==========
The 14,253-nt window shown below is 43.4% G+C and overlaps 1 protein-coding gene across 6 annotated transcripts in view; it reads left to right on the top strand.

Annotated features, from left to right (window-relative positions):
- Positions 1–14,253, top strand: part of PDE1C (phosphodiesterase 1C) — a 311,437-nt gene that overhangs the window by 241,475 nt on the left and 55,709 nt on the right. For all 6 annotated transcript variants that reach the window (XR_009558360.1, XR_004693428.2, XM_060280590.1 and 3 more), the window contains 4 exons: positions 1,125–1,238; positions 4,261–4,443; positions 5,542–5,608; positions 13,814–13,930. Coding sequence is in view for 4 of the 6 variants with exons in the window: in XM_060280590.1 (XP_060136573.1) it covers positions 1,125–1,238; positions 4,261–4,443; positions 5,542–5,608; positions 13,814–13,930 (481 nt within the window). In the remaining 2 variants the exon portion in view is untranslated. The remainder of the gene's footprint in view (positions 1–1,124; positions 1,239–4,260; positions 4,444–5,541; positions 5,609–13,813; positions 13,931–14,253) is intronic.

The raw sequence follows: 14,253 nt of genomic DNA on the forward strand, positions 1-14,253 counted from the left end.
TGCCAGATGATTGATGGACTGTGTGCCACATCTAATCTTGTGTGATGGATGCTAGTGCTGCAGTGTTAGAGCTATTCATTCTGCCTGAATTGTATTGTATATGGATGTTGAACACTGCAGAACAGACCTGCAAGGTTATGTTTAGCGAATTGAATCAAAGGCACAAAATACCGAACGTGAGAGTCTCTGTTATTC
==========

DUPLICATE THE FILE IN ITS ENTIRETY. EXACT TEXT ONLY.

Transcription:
The 14,253-nt window shown below is 43.4% G+C and overlaps 1 protein-coding gene across 6 annotated transcripts in view; it reads left to right on the top strand.

Annotated features, from left to right (window-relative positions):
- Positions 1–14,253, top strand: part of PDE1C (phosphodiesterase 1C) — a 311,437-nt gene that overhangs the window by 241,475 nt on the left and 55,709 nt on the right. For all 6 annotated transcript variants that reach the window (XR_009558360.1, XR_004693428.2, XM_060280590.1 and 3 more), the window contains 4 exons: positions 1,125–1,238; positions 4,261–4,443; positions 5,542–5,608; positions 13,814–13,930. Coding sequence is in view for 4 of the 6 variants with exons in the window: in XM_060280590.1 (XP_060136573.1) it covers positions 1,125–1,238; positions 4,261–4,443; positions 5,542–5,608; positions 13,814–13,930 (481 nt within the window). In the remaining 2 variants the exon portion in view is untranslated. The remainder of the gene's footprint in view (positions 1–1,124; positions 1,239–4,260; positions 4,444–5,541; positions 5,609–13,813; positions 13,931–14,253) is intronic.

The raw sequence follows: 14,253 nt of genomic DNA on the forward strand, positions 1-14,253 counted from the left end.
TGCCAGATGATTGATGGACTGTGTGCCACATCTAATCTTGTGTGATGGATGCTAGTGCTGCAGTGTTAGAGCTATTCATTCTGCCTGAATTGTATTGTATATGGATGTTGAACACTGCAGAACAGACCTGCAAGGTTATGTTTAGCGAATTGAATCAAAGGCACAAAATACCGAACGTGAGAGTCTCTGTTATTC